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WILDLIFE AUSTRALIA
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Do You Believe in the Wild? - Read WILDLIFE AUSTRALIA
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Embrace your wild side by subscribing to Wildlife Australia. It won't scratch and bite, but it's the next best thing: insights and images by those who care for nature and strive to understand it.

The natural world is powerful, and often requires interpretation. Wildlife Australia is a hub for those who value their relationship with nature and wish to enrich it with knowledge.

A subscription to Wildlife Australia won't cure lumbago, sciatica, rickets or whooping cough but it will cure two modern ailments: dislocation from nature and existential malaise.

Try it and see.

Wildlife Australia is a not-for-profit magazine and all proceeds go to support wildlife conservation projects.

A peek inside the Autumn 2016 edition

Australian blenny
Photo © Robin Jeffries

How fish think and feel and why we should care about their welfare

The reputation of fish as dull and primitive is dead wrong, say Culum Brown and Catarina Vila Pouca. Perhaps it's time to trade fishing rods for masks and snorkels as these behavioural ecologists reveal fish to be thinking, feeling animals that deserve a better deal.

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Curryfish excreting clean sand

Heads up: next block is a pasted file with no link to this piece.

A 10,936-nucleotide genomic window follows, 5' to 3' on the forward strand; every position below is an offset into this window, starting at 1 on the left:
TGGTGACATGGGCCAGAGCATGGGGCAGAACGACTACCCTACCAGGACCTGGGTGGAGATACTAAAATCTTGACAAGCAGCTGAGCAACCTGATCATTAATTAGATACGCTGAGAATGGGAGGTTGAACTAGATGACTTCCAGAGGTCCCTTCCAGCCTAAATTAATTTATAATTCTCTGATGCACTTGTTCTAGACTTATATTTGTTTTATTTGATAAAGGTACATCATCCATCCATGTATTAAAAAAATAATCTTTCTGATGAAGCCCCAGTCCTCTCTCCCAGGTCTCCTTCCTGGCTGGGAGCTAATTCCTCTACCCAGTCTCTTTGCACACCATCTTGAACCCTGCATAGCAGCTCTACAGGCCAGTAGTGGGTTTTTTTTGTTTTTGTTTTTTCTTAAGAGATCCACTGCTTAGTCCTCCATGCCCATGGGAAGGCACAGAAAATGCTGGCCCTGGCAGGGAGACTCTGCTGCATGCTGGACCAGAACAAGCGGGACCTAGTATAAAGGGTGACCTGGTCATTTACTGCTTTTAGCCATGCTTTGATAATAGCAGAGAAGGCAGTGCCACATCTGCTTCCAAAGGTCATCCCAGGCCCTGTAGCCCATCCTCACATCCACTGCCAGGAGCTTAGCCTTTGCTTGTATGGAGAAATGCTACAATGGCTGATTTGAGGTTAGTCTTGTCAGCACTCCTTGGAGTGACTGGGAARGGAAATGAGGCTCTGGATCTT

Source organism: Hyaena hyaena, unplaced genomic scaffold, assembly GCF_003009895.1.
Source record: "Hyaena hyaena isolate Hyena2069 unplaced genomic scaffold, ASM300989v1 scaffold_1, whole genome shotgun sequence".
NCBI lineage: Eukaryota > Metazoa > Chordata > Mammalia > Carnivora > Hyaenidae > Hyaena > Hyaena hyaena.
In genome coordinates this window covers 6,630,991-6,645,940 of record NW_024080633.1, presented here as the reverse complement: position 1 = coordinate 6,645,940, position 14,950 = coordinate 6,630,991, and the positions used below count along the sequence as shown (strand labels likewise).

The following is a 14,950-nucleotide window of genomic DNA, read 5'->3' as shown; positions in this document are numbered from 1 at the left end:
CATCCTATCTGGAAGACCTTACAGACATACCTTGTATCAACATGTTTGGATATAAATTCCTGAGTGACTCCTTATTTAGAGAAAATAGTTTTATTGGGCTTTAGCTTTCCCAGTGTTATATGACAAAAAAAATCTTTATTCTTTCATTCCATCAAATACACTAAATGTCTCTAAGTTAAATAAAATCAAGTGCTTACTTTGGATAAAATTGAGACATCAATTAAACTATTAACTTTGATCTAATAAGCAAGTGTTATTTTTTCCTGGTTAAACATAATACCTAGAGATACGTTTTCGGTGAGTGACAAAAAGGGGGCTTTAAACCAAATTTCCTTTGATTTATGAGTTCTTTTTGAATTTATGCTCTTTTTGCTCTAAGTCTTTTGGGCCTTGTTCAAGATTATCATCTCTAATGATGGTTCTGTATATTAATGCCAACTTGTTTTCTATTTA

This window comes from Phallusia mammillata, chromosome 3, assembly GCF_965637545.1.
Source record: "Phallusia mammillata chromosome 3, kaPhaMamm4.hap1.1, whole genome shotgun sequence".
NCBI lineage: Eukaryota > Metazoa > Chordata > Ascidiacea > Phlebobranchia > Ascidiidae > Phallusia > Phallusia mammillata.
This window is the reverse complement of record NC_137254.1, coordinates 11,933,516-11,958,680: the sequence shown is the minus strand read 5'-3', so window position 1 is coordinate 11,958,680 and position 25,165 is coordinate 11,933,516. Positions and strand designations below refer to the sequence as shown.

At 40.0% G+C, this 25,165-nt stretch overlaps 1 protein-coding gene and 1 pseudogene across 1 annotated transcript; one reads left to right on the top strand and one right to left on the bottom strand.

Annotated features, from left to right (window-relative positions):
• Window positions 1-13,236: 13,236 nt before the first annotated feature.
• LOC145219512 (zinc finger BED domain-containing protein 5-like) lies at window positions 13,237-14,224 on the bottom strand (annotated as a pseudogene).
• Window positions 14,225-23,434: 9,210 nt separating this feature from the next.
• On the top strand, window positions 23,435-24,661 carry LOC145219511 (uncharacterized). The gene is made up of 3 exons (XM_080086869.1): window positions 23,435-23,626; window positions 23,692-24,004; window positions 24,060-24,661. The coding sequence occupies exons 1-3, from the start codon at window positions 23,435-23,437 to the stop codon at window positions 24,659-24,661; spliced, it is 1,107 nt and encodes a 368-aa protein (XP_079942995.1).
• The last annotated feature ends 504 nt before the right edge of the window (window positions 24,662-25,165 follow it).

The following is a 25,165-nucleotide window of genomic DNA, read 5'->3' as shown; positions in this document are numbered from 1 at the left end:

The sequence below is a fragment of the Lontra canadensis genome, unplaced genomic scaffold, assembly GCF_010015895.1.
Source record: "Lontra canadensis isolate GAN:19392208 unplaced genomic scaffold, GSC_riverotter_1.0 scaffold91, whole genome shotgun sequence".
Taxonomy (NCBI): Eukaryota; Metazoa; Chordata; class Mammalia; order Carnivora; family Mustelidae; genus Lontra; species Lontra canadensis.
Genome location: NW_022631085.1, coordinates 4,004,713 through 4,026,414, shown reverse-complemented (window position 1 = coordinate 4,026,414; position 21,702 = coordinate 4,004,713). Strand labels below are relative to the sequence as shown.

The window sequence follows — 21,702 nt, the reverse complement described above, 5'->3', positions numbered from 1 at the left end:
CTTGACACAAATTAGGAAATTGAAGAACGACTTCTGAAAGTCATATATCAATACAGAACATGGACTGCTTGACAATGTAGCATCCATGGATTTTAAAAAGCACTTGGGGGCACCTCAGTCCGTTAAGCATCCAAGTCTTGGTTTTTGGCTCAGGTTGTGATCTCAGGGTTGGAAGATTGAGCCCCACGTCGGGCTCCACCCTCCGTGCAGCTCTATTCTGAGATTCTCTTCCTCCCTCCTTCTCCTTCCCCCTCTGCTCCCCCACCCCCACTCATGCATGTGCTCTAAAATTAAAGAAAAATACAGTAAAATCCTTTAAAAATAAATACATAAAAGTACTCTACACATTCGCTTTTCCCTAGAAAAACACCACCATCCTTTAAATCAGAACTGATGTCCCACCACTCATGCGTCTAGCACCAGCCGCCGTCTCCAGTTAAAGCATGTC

Photo © Kennedy Wolfe

The plight of our bÍche-de-mer sea cucumbers

Sea cucumbers are highly valued in jars and poorly valued on reefs. Kennedy Wolfe, Hampus Eriksson and Maria Byrne report on lessons not learned in managing sea cucumber fisheries.

 

 

 

 

 


Feral cat caught on camera
Photo © Australian Wildlife Conservancy

Saving mammals: unlocking the secrets to feral cat control

Feral cats are hard to study for the same reasons they are hard to control. Hugh McGregor and Atticus Fleming of Australian Wildlife Conservancy share the latest insights from Australia's largest feral cat research program, revealing for the first time a deadly interaction between cats, wildfire and feral herbivores.

 

 

 

 

 


Ramaria species
Photo © Bryony Horton

Mycorrhyzal masters of the forest

Ecologist Byrony Horton goes fungal to probe the roots of decline in eucalypt forests, unravelling the complexities of these 'wood-wide-webs' integral to both the decline and recovery of our forests.

 

 

 

 

 


Red fox
Photo © David Jenkins

When predators go missing

Surprising though it may seem, foxes and cats can contribute to ecological stability, says ecologist Jeff Yugovic. In areas with few or no remaining native predators it may be better to manage them than try to eliminate them, he says.

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WILDLIFE Australia — Let in the Wild

RECENT EDITIONS

LOOKING for information that's already been published in Wildlife Australia? Don't worry, limited numbers of back issues are still available. We are currently offering the following editions from our back-order catalogue.

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